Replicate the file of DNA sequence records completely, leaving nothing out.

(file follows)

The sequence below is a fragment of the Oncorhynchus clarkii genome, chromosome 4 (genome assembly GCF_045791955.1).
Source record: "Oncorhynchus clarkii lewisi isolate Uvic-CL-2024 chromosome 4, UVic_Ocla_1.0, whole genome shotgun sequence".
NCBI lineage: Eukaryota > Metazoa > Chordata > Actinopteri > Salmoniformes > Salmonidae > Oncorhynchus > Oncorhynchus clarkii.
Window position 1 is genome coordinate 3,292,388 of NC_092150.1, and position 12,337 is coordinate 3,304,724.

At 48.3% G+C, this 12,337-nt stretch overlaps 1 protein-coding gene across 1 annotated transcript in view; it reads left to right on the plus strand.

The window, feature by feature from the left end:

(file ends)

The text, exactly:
The sequence below is a fragment of the Oncorhynchus clarkii genome, chromosome 4 (genome assembly GCF_045791955.1).
Source record: "Oncorhynchus clarkii lewisi isolate Uvic-CL-2024 chromosome 4, UVic_Ocla_1.0, whole genome shotgun sequence".
NCBI lineage: Eukaryota > Metazoa > Chordata > Actinopteri > Salmoniformes > Salmonidae > Oncorhynchus > Oncorhynchus clarkii.
Window position 1 is genome coordinate 3,292,388 of NC_092150.1, and position 12,337 is coordinate 3,304,724.

At 48.3% G+C, this 12,337-nt stretch overlaps 1 protein-coding gene across 1 annotated transcript in view; it reads left to right on the plus strand.

The window, feature by feature from the left end: